The Environmental Protection Agency may have suppressed an internal report that was skeptical of claims about global warming, including whether carbon dioxide must be strictly regulated by the federal government, according to a series of newly disclosed e-mail messages.
Less than two weeks before the agency formally submitted its pro-regulation recommendation to the White House, an EPA center director quashed a 98-page report that warned against making hasty "decisions based on a scientific hypothesis that does not appear to explain most of the available data."
The EPA official, Al McGartland, said in an e-mail message (PDF) to a staff researcher on March 17: "The administrator and the administration has decided to move forward...and your comments do not help the legal or policy case for this decision."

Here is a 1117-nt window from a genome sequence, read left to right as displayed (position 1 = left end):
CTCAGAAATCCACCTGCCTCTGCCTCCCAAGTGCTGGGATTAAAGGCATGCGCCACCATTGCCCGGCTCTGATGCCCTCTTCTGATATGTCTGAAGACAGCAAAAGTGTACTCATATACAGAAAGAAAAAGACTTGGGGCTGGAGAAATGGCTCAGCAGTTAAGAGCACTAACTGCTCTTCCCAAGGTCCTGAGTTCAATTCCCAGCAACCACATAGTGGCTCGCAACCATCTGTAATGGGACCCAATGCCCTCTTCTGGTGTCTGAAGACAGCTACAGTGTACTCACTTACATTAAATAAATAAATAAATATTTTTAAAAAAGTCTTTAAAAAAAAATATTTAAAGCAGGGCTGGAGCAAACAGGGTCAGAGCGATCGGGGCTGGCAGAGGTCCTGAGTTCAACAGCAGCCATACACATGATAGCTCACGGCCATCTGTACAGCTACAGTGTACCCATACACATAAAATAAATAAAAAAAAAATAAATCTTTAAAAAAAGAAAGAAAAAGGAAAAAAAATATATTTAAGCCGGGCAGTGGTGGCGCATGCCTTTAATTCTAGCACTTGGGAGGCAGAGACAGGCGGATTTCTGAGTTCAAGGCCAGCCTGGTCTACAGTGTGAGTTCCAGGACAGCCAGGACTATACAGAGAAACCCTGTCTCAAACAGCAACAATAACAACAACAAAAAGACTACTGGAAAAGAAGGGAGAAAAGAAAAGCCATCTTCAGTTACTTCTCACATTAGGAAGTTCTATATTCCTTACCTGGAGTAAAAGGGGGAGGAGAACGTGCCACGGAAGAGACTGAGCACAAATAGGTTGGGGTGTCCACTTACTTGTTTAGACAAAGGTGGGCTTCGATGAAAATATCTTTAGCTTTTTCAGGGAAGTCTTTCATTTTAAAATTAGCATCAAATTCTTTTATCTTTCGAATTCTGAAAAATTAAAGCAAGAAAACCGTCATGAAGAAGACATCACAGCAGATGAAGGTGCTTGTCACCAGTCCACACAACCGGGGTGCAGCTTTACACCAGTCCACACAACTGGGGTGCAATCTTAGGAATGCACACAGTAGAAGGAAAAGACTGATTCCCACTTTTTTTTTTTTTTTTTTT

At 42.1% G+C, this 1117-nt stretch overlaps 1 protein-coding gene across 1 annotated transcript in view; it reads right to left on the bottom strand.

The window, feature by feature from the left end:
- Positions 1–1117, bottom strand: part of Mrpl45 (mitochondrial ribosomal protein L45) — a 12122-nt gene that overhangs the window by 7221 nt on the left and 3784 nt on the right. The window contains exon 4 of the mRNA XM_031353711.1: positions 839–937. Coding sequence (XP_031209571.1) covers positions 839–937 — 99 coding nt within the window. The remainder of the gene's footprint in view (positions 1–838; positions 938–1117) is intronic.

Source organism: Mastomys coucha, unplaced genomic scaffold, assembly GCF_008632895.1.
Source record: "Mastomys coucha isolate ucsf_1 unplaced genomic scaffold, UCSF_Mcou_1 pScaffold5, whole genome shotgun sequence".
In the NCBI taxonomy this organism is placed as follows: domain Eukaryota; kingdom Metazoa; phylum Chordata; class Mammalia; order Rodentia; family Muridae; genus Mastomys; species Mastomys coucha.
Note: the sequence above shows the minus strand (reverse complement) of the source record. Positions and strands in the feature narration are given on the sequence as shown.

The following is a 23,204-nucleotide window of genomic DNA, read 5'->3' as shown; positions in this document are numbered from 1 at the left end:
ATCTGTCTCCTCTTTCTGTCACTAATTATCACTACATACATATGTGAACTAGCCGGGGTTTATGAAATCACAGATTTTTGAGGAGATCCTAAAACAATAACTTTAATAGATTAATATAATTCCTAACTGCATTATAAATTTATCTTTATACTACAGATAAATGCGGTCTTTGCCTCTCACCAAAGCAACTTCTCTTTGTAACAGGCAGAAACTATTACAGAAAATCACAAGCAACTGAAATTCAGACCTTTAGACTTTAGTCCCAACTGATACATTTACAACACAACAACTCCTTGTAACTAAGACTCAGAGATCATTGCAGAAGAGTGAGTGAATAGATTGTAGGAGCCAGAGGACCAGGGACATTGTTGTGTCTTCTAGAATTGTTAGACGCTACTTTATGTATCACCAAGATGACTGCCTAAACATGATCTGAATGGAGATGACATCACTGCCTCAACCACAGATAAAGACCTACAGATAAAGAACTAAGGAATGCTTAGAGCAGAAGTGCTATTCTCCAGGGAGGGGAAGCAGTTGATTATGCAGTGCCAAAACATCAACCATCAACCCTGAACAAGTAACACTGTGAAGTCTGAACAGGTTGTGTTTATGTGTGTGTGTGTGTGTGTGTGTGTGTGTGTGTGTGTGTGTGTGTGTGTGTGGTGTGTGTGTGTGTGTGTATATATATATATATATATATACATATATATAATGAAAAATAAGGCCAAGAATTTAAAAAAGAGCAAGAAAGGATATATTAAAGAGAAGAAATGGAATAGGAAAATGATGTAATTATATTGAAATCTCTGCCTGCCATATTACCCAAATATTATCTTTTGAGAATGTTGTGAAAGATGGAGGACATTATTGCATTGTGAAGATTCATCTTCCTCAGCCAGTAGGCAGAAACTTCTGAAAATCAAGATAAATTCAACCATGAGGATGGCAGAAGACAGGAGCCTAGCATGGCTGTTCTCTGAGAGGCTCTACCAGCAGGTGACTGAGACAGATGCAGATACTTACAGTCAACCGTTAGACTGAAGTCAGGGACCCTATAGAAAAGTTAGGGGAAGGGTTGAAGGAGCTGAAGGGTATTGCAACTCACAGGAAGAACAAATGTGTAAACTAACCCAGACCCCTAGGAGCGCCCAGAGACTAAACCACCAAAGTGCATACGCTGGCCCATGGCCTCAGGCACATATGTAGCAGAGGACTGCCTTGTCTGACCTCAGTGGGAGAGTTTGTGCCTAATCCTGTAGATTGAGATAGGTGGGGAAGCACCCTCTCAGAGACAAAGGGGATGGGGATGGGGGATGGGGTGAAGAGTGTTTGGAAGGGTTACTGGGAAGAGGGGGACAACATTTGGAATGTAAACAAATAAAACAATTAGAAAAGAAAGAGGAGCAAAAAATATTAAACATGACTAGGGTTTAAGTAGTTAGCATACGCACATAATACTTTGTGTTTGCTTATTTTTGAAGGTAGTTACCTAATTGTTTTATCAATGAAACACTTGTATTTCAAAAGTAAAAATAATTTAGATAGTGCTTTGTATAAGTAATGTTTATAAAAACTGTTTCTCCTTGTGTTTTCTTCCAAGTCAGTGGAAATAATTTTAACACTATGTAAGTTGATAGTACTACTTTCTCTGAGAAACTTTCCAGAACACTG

The e-mail correspondence raises questions about political interference in what was supposed to be an independent review process inside a federal agency--and echoes criticisms of the EPA under the Bush administration, which was accused of suppressing a pro-climate change document.
Alan Carlin, the primary author of the 98-page EPA report, said in a telephone interview on Friday that his boss, McGartland, was being pressured himself. "It was his view that he either lost his job or he got me working on something else," Carlin said. "That was obviously coming from higher levels."